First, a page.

THE chance discovery of a forgotten gravestone in Littlehampton Cemetery has led to a military historian travelling thousands of miles to South Africa to find out more about a tragedy dubbed the “Black Titanic”.
Nick Ward, from East Preston, is due to speak to a large gathering of black historians, academics and politicians on the infamous Robben Island, where Nelson Mandela was imprisoned by the apartheid regime, and now considered to be the focus of black history in South Africa.
He is also expected to meet a government minister during his visit and there is interest in creating a stage play about the sinking of the SS Mendi off the Isle of Wight in 1917, the disaster commemorated on the gravestone in a quiet corner of the cemetery.
Nick came across the headstone while he was researching other soldiers buried nearby, and was struck by the fact the three men in the grave were known only as Simon, Jim and Smith.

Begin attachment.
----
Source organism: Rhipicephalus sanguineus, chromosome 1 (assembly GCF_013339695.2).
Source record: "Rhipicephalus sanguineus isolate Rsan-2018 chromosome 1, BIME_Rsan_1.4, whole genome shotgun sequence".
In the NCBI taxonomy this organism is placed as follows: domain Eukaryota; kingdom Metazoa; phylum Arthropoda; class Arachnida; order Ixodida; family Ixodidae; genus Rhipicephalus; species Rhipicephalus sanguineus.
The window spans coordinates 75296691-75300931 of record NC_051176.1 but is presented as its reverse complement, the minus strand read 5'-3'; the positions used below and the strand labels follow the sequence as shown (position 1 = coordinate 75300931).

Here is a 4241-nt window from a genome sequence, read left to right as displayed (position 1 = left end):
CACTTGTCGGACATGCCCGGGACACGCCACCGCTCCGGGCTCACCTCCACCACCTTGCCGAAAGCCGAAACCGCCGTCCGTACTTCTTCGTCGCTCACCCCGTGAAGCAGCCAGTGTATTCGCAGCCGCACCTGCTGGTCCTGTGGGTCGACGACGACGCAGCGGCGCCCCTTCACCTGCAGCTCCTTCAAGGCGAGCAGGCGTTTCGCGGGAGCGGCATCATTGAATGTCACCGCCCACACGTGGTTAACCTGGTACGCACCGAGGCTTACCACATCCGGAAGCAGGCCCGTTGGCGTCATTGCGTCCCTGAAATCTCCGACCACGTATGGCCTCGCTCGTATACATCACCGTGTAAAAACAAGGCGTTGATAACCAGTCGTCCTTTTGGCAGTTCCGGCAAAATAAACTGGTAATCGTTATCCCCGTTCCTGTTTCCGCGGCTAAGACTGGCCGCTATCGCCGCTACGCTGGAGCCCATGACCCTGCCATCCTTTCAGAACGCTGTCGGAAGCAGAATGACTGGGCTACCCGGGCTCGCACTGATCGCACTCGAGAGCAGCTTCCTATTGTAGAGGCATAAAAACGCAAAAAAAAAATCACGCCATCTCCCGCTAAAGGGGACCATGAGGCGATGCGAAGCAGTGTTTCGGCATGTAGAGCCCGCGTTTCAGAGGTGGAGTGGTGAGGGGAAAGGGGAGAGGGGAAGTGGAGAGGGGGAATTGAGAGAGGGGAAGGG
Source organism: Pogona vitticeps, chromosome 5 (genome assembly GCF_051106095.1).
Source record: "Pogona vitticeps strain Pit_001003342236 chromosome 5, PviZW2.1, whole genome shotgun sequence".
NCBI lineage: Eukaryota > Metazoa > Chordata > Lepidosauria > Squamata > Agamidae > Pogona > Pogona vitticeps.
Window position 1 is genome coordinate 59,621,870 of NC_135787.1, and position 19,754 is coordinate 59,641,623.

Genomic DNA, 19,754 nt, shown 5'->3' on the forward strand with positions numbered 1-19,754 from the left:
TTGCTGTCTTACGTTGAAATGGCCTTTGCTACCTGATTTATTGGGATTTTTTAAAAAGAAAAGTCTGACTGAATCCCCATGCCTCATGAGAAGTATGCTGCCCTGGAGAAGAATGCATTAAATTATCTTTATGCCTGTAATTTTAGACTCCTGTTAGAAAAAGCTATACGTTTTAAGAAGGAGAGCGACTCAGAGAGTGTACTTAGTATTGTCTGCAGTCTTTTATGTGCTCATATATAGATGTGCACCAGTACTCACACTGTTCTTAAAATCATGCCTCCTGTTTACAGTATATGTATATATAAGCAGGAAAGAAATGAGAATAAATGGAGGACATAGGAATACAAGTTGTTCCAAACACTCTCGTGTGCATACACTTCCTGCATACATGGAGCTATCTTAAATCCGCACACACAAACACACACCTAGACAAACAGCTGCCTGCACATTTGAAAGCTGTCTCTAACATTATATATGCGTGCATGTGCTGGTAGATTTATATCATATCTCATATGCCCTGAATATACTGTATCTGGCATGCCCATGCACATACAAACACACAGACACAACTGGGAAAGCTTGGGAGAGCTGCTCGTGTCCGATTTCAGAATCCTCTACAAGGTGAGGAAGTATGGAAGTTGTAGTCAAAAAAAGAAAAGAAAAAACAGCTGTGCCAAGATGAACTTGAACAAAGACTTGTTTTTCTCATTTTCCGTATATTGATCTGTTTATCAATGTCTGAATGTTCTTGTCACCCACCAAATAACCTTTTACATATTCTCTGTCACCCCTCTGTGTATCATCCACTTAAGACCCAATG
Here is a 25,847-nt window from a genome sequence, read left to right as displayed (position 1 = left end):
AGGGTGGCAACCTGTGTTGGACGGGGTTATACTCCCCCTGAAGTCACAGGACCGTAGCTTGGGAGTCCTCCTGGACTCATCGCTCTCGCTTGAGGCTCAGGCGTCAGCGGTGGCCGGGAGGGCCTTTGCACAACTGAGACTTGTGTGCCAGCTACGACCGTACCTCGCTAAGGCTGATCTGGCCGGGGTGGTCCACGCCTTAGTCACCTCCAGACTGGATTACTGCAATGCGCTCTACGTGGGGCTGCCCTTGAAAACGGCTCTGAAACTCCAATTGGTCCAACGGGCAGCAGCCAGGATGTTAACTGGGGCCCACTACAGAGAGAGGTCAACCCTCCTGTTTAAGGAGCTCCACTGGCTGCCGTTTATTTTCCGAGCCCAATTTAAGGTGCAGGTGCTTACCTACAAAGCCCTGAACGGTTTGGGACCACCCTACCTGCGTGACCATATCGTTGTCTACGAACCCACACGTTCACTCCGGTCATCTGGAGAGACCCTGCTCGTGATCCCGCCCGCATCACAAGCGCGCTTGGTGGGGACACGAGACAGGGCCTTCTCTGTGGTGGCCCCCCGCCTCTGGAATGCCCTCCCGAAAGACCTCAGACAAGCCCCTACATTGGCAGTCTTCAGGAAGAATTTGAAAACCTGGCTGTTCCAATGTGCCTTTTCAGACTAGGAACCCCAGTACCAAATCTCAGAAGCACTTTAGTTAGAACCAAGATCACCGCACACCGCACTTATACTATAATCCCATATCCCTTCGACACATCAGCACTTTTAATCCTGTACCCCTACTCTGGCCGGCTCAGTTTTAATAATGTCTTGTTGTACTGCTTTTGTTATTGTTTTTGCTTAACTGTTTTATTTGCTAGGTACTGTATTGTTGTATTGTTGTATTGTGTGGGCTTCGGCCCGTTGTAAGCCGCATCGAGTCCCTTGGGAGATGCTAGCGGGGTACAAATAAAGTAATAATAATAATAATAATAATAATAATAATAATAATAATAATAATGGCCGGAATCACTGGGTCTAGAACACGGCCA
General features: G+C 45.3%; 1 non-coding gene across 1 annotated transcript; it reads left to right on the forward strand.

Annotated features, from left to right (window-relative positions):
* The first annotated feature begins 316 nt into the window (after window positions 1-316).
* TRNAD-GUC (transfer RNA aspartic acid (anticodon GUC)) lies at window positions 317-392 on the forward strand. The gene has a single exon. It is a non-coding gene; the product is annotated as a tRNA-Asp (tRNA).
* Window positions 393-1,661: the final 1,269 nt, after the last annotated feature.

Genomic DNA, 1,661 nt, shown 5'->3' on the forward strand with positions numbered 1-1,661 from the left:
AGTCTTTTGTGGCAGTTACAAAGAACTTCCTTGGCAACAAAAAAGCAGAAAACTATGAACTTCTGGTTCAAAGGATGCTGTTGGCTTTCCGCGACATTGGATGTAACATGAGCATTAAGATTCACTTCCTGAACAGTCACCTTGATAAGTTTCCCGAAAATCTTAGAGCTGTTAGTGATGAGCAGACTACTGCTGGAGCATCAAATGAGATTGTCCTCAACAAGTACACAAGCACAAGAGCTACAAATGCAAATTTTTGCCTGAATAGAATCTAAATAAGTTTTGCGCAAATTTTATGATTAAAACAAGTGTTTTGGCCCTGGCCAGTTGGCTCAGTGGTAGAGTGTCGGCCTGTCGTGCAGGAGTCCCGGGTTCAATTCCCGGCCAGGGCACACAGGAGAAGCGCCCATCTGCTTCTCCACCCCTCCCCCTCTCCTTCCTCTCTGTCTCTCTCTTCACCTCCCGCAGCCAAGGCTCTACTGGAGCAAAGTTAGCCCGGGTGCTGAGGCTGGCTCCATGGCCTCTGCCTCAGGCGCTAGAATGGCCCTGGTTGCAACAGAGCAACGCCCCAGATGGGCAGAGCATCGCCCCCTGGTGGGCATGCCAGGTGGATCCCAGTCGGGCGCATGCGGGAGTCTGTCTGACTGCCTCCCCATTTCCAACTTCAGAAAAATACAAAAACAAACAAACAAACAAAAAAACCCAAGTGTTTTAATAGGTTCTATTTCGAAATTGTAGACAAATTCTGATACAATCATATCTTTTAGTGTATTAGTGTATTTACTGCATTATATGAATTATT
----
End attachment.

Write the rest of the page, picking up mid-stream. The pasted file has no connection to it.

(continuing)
He began to look into the story of the Mendi’s sinking – more than 600 men, most of them South African soldiers drafted in to fight a war on a distant continent, died when the troop ship sank after a collision in the Solent – and quickly realised there was a remarkable, and tragic, tale to tell.
Two months ago the Gazette reported on Nick and fellow historians laying a wreath on the grave to mark the 95th anniversary of the disaster, and the story was picked up by a South African journalist living here, who, in turn, wrote articles for several papers in her home country.
The publicity generated widespread interest in South Africa, and led to Nick being invited to visit the country.
“It’s been phenomenal,” said Nick. “They have so little history of their own, among the black people, so, for them, to learn more about the Mendi means an awful lot.
“Ultimately, I would like to see the relatives of the three men buried in Littlehampton given the opportunity to visit the grave, perhaps when a new headstone has been put up giving the men’s full names.